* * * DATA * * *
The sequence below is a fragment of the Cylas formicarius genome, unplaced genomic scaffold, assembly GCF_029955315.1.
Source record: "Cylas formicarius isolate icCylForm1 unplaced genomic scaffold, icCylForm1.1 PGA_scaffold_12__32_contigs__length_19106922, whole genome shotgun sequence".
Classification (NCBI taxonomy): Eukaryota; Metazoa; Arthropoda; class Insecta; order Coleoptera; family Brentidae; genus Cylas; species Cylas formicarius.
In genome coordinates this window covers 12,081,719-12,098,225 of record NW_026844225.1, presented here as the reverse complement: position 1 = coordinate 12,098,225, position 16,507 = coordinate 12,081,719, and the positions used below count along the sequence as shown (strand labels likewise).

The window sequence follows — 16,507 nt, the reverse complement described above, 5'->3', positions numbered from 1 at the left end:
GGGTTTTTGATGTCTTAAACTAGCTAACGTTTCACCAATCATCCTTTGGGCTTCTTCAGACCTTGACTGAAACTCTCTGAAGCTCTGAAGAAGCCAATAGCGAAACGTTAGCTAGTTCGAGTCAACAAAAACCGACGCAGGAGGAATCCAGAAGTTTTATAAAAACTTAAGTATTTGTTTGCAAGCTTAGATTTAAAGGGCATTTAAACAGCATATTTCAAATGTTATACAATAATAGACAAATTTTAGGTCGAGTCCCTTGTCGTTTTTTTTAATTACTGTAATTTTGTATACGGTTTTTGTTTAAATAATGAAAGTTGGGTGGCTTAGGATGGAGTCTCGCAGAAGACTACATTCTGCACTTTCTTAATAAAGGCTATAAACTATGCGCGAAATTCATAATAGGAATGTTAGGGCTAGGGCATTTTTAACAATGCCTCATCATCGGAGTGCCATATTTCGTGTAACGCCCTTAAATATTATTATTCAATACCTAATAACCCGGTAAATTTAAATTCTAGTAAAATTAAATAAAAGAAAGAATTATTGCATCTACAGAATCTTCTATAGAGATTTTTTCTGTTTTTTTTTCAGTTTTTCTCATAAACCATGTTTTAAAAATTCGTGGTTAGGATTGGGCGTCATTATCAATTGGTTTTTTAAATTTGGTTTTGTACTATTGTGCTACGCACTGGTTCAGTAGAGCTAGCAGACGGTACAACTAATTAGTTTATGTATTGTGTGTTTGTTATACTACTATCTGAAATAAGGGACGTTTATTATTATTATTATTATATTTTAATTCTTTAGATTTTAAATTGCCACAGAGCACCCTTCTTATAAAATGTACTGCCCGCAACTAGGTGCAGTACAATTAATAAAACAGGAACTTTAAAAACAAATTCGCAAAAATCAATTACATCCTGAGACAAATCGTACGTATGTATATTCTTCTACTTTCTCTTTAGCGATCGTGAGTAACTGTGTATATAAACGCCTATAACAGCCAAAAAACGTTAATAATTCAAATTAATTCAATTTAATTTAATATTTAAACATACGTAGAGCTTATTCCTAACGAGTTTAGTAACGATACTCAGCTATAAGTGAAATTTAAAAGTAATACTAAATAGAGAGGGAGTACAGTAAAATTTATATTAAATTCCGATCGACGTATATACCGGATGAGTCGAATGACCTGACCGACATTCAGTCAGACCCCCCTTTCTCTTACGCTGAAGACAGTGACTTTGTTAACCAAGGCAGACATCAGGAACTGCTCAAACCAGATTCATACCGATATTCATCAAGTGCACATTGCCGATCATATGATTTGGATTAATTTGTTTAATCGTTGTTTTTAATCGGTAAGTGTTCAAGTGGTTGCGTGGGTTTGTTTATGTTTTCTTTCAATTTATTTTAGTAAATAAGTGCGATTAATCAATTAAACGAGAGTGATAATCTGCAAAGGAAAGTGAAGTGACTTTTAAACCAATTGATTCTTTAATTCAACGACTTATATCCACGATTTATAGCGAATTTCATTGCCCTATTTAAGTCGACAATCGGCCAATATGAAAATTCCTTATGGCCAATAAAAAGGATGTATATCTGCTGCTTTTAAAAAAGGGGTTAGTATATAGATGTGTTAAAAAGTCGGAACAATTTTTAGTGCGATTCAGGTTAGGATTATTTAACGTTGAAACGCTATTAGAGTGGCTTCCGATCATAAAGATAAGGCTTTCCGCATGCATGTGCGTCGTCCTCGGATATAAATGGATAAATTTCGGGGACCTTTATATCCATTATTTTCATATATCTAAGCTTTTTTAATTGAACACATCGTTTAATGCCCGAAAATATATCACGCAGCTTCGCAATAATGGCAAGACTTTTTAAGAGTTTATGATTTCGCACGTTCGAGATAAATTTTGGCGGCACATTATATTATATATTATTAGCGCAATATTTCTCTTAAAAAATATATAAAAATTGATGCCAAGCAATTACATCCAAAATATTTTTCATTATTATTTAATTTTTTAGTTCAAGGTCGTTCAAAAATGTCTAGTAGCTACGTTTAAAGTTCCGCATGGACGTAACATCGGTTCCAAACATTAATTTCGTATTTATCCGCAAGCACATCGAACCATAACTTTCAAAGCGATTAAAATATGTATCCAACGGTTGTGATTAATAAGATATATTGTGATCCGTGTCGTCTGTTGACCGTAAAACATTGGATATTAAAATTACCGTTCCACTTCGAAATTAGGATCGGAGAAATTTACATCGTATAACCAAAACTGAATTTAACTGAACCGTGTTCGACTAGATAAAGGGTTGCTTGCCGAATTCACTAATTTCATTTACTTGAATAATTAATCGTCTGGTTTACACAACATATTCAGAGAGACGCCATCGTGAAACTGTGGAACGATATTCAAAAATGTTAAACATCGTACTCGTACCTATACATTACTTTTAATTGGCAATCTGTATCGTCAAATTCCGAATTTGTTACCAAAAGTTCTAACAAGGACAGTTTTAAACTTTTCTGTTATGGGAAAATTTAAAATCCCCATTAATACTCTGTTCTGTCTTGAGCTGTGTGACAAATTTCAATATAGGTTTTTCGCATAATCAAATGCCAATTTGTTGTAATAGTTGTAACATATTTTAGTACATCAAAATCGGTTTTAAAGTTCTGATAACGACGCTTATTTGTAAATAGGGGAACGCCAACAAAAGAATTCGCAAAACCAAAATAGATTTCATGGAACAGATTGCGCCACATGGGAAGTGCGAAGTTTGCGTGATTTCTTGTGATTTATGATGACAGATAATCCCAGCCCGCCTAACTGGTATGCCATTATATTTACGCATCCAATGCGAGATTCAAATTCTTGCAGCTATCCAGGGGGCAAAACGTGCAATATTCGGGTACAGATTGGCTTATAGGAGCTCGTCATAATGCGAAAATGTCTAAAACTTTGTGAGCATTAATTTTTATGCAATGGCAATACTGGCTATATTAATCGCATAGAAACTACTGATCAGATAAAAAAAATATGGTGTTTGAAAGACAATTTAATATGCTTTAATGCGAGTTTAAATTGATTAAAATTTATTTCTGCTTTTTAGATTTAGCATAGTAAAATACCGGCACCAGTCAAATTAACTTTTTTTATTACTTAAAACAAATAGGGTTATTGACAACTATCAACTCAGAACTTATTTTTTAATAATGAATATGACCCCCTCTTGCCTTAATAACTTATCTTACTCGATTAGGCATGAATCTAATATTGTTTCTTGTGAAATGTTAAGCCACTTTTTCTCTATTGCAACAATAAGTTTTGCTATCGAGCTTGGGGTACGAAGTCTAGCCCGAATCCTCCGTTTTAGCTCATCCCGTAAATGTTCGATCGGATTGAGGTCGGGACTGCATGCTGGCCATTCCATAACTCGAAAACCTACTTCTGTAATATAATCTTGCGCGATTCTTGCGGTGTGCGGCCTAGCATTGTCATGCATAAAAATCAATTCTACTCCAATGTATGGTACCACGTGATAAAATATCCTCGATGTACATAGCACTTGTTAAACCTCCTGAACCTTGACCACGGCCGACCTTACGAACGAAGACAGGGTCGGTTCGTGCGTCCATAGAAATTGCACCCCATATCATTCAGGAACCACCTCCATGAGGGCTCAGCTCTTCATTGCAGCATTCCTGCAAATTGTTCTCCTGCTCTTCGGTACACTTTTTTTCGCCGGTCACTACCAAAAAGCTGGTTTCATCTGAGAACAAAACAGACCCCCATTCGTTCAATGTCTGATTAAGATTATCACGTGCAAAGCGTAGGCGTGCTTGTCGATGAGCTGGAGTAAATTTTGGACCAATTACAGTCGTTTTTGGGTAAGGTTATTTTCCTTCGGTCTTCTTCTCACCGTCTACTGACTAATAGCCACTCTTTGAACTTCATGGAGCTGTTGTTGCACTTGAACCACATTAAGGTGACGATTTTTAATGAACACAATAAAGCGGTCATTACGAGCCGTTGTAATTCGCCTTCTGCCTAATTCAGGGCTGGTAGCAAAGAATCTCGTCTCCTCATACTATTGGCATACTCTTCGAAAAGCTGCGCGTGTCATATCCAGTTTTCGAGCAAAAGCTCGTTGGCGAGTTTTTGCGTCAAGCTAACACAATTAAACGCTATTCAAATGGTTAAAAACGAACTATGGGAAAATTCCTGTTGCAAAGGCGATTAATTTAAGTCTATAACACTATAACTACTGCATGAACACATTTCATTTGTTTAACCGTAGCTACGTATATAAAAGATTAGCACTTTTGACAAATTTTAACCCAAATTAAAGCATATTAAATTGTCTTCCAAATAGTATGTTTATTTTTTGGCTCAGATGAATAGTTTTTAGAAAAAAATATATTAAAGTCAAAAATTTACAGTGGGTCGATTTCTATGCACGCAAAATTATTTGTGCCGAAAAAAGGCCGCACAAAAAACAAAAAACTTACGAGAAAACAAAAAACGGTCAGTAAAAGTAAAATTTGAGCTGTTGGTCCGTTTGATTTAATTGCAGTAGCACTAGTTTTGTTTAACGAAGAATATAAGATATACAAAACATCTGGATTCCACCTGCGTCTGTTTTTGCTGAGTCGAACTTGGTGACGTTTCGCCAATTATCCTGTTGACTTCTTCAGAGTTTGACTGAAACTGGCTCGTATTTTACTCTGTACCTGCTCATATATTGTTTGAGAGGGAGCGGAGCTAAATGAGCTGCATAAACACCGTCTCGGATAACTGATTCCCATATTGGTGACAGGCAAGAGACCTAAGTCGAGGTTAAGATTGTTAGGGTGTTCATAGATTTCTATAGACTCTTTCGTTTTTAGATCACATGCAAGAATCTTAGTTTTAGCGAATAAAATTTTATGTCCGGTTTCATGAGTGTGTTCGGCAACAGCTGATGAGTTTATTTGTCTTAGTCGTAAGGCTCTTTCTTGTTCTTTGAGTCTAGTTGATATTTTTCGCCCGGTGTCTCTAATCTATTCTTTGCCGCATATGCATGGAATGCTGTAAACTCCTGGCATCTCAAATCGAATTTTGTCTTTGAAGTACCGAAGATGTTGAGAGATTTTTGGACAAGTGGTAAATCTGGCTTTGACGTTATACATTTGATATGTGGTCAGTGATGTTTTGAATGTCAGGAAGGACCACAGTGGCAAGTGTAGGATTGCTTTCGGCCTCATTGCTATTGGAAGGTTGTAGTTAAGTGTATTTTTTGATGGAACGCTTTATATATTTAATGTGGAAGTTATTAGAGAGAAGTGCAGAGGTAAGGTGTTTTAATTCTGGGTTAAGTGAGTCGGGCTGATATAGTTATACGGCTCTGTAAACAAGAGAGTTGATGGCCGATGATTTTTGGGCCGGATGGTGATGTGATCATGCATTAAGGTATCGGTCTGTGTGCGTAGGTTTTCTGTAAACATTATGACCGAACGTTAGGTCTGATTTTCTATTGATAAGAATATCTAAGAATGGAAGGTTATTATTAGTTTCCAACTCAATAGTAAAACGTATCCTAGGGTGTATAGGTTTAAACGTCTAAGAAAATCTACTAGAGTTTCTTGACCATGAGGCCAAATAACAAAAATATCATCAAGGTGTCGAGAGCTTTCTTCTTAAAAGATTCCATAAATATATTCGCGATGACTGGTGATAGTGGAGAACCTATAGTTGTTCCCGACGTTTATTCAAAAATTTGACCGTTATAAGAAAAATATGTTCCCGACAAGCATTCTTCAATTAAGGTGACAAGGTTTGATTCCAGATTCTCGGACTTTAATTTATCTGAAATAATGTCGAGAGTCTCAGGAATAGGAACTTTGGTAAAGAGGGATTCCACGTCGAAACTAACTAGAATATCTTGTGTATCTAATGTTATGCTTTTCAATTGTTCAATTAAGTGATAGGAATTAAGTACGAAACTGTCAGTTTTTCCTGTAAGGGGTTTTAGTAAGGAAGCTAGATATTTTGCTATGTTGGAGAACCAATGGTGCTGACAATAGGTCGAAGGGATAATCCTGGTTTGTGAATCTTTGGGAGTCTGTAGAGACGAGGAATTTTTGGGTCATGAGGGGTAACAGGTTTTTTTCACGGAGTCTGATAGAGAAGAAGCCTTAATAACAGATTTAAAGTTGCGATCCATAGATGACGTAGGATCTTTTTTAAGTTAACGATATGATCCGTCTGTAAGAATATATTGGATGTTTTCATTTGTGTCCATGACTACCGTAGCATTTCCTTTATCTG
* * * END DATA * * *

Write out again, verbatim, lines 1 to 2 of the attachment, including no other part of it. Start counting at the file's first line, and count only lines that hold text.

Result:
The sequence below is a fragment of the Cylas formicarius genome, unplaced genomic scaffold, assembly GCF_029955315.1.
Source record: "Cylas formicarius isolate icCylForm1 unplaced genomic scaffold, icCylForm1.1 PGA_scaffold_12__32_contigs__length_19106922, whole genome shotgun sequence".